An advertisement for a vacation rental that features a photo wallpaper does not constitute a copyright infringement, according to the Landgericht (LG) [Regional Court of] Stuttgart (case ref.: 17 O 39/22).
The protection of copyright in photographs encompasses the originator’s personal rights – often referred to as “moral rights” – and the rights to (commercially) exploit the photos. The photographer can also grant third parties rights of use, notes MTR Legal Rechtsanwälte, a commercial law firm whose expertise extends to copyright and IP law. There are, of course, also limits to copyright protection, as illustrated by a ruling of the Landgericht Stuttgart from October 25, 2022, in which the court found that the protection of copyright does not extend to a photo wallpaper that features in advertising for a vacation rental.
The owner in that case had produced photos of the rooms and put these online for the purposes of promoting the property. One of these shots featured a photo wallpaper. When the owner of the rights to the photo became aware of this, they filed a cease-and-desist motion and sued for damages. Notably, the photographer had already transferred the rights in question at an earlier date to a company that sold photo wallpapers.
These legal actions were subsequently dismissed by the LG Stuttgart. Despite acknowledging that the defendant – the owner of the vacation property – had published and reproduced the relevant photograph without naming the originator in its promotional shot featuring the wallpaper, the court nevertheless concluded that this did not amount to a breach of copyright. As the party responsible for putting the photo wallpaper into circulation, the plaintiff was said to be obligated to consent in good faith to the defendant using the photo.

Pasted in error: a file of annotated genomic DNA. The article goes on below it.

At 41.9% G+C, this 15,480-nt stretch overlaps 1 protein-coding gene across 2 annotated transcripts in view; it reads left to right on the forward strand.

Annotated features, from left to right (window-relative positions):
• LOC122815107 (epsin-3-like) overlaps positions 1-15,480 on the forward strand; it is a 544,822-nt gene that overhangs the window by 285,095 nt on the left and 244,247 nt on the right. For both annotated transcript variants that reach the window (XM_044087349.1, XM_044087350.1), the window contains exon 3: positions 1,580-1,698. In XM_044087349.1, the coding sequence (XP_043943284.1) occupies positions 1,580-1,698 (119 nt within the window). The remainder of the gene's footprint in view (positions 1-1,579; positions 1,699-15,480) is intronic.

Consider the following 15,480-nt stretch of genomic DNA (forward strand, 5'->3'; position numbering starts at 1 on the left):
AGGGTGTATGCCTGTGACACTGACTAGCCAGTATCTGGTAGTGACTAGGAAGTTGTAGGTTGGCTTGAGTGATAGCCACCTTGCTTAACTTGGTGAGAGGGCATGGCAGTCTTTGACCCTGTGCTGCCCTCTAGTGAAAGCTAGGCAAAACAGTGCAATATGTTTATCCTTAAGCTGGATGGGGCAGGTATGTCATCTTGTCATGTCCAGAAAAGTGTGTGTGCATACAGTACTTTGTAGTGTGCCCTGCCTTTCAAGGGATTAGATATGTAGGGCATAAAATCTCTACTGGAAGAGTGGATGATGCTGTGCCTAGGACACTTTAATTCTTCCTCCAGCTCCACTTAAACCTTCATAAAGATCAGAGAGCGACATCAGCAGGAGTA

The LG Stuttgart went on to state that it is to be expected in the digital age that photos will be taken of the room and hence also of the photo wallpaper, and that these shots will appear online in a publicly accessible form. A different outcome would only have been possible if the defendant had used the wallpaper in a manner other than it was intended to be used, or if the photo wallpaper was no longer recognizable as such. This was found not to be the case here. The court also noted that capturing the wallpaper had been an incidental – and almost inevitable – part of photographing the room.
The team of legal experts at MTR Legal Rechtsanwälte includes specialists in copyright and IP law.